|This article does not cite any references or sources. (August 2008)|
Francesco the "Fiorentine" was an Italian renaissance architect and sculptor from Florence, Italy. His date of birth is unknown. He died 16 October 1516 in Krakow.
This Italian architect was the earliest representative of renaissance in Poland. There is no information about his life or his work before he came to Poland. Probably he appeared for the first time in Poland, Krakow in February on 1502 for Prince Zygmunt’s request. Zygmunt I Stary (1 January 1467 – 1 April 1548) was the King of Poland (24 January 1507 – 1 April 1548) and Grand Duke of Lithuania (20 October 1506 – 1 April 1548) and was and the main promoter of renaissance style in Poland. Prince Zygmunt offered him one-year service with 100 florins (gold coins from Florence) salary. Probably, Fiorentine arrived with prince Zygmunt from Hungary. From February, 1502 Francesco lived and worked in Krakow, Poland with exceptions for journeys to Buda (Budapest), Hungary in 1507 and 1510. Prince Zygmunt arrived from Hungary not only with Franscesco Fiorentine, but with whole architectural-sculptural team mainly composed from Florentines people. Prince set up a studio near to his residence, which was leaded by Fiorentine.
The first work he undertook was rebuilding two wings of Wawel Castle (Royal Castle on Wawel), which was burned in 1500. At first he worked on the Western wing called ‘Queen’s House’ (1502-1507), which was intended for Elżbieta’s home – prince Zygmunt’s mother. It was the first stage of rebuilding in renaissance style of this residence. Remainder of this rebuilding are reliefly frames of windows on the second level from courtyard side. One of this reliefly frames is the setting of the bay window. Then he worked on the northern wing (1507-16). It is hard to describe scope of his works, but supposedly he is, among the other things, the author of decoration rocks – the frame of windows and bay window on the second floor of elevation from the courtyard in Western wing.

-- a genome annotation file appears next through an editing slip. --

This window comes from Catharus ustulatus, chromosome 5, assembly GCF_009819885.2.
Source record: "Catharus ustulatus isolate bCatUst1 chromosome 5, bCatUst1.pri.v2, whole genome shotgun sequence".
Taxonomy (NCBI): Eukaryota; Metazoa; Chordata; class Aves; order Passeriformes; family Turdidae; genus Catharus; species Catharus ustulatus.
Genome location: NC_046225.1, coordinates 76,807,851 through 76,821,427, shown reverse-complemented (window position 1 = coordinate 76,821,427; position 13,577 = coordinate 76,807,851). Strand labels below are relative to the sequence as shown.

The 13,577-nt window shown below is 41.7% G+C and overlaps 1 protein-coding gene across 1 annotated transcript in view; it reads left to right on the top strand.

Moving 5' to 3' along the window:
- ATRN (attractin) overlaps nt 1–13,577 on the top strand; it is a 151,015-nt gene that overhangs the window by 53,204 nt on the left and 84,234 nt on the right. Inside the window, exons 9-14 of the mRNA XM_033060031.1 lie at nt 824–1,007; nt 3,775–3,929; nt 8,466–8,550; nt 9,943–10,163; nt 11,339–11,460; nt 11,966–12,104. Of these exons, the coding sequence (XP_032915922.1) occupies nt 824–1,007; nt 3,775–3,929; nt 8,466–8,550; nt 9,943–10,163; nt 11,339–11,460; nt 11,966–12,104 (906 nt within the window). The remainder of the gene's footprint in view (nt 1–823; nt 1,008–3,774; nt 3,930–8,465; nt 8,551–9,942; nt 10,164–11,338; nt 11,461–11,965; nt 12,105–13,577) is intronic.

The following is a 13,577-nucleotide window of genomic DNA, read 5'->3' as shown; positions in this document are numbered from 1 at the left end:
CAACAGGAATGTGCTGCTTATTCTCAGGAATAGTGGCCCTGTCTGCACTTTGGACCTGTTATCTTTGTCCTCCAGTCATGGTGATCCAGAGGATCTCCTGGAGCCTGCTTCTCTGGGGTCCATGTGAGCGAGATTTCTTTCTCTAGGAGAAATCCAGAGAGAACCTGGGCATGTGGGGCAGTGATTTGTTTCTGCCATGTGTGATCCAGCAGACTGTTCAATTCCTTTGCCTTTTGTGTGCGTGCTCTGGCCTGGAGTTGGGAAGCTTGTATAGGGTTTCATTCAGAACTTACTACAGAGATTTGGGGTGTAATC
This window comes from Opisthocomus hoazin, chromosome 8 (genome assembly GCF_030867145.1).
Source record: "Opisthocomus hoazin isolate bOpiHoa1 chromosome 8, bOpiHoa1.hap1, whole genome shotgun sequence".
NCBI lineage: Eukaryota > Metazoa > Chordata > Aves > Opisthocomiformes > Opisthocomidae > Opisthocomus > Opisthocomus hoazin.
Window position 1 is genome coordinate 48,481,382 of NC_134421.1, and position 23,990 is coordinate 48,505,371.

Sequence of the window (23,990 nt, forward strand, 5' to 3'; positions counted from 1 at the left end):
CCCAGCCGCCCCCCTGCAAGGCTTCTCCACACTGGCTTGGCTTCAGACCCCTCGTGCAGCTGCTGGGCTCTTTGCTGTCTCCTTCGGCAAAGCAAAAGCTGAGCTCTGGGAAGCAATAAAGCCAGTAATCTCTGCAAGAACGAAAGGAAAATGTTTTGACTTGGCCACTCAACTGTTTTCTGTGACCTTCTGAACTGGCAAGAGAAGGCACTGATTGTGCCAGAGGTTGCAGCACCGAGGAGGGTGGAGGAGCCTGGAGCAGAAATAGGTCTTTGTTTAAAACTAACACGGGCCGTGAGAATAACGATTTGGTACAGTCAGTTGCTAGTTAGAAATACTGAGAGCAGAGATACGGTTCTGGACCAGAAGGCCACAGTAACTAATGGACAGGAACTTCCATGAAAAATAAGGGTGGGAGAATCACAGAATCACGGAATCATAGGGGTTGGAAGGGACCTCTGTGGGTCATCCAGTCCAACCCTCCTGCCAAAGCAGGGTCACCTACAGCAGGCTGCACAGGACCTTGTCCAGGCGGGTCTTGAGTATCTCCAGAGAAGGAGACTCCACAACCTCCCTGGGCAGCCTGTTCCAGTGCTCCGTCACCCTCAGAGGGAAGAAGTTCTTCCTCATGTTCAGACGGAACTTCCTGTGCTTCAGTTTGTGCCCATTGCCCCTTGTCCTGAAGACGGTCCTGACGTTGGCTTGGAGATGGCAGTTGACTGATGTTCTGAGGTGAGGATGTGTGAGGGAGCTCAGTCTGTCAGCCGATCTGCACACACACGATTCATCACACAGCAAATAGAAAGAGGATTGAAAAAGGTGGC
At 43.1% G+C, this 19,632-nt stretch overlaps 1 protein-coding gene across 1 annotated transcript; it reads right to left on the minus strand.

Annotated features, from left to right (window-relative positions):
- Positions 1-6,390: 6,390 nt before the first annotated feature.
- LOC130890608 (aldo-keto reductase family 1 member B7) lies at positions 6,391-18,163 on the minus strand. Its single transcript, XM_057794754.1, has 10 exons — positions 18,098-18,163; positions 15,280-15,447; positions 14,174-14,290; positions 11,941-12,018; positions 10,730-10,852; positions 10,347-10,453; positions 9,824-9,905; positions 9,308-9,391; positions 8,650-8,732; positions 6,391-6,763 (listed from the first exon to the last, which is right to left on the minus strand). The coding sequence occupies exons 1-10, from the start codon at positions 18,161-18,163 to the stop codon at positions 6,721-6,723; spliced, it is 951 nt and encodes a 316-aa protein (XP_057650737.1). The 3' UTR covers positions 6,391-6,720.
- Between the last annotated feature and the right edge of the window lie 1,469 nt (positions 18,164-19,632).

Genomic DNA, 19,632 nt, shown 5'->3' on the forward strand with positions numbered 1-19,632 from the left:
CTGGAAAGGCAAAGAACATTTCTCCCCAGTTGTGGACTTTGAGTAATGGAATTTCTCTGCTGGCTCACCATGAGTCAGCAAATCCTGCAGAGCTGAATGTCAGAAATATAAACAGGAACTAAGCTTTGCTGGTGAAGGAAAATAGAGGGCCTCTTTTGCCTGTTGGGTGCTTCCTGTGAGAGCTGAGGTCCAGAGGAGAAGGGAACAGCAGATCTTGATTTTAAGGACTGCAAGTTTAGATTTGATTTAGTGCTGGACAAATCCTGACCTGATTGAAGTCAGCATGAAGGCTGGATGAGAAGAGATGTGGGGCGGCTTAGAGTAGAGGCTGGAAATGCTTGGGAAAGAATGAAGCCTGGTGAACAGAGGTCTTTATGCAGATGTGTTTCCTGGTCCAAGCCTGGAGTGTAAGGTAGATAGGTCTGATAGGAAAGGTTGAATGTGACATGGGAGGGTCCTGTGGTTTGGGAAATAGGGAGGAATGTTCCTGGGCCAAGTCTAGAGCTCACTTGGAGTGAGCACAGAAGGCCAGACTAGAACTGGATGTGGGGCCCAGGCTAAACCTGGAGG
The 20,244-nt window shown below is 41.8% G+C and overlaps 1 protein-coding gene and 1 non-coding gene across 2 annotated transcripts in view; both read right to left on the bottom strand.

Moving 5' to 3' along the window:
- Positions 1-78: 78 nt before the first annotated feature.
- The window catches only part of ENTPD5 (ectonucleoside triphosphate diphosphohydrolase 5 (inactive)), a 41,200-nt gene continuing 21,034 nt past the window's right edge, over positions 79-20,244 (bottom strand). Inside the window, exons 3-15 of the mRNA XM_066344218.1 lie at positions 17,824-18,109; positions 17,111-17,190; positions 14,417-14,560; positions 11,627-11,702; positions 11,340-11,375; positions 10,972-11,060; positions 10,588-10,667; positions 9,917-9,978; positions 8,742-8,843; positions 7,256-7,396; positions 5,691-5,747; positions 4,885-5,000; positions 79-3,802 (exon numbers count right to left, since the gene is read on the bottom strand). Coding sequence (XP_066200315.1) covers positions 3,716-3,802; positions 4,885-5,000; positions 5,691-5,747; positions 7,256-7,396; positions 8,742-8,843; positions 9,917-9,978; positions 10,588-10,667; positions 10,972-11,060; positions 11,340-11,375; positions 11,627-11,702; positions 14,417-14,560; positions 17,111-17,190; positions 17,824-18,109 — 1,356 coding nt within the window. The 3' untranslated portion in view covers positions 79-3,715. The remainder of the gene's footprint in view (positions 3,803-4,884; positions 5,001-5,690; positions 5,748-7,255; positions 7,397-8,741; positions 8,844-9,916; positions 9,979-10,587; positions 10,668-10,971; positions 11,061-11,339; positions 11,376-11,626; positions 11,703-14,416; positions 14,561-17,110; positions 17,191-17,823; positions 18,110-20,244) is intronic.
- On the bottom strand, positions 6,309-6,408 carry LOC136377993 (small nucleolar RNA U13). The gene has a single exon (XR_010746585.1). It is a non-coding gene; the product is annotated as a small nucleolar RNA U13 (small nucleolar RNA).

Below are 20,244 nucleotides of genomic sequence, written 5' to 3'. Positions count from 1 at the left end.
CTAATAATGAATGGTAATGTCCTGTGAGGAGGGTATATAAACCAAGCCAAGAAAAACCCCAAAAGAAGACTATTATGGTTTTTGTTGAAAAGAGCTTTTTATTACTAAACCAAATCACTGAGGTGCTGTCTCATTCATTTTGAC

Fiorentine was the author of galleries enclosing large castle courtyard. It was the most important part (in artistic way) of rebuilding by this Italian man. Building started in 1507 and was continuing by Bartolomeo Berrecci (1480-1537) (Italian architect and sculptor from renaissance, who also worked for Zygmunt I Stary in Krakow) and after his death by his collaborators. This courtyard is considered as the most beautiful renaissance courtyard in the Middle Europe. The galleries, which made the main communication area of the building were used to representative and sociable goals. It also enabled royal people assisting in ceremonies and tournaments. The galleries were built on three levels and spreaded on wing walls of the castle. It has arcades on a first and second levels. It makes impression that it tidy up the courtyard in a spatial way and decorate it. Fiorentine, as a renaissance architect was deriving from Antic art, but in a freely way, so that architectural order is not in accordance with classical rules. In the highest level, each of the galleries is folding from two stems, which are put up one on the other and connected by knots, which never meet. It has triple function: connecting, crowning and bearing. Worth of comment are also jugs placed on a capitals. This rebuilding changed gothic castle into renaissance residence.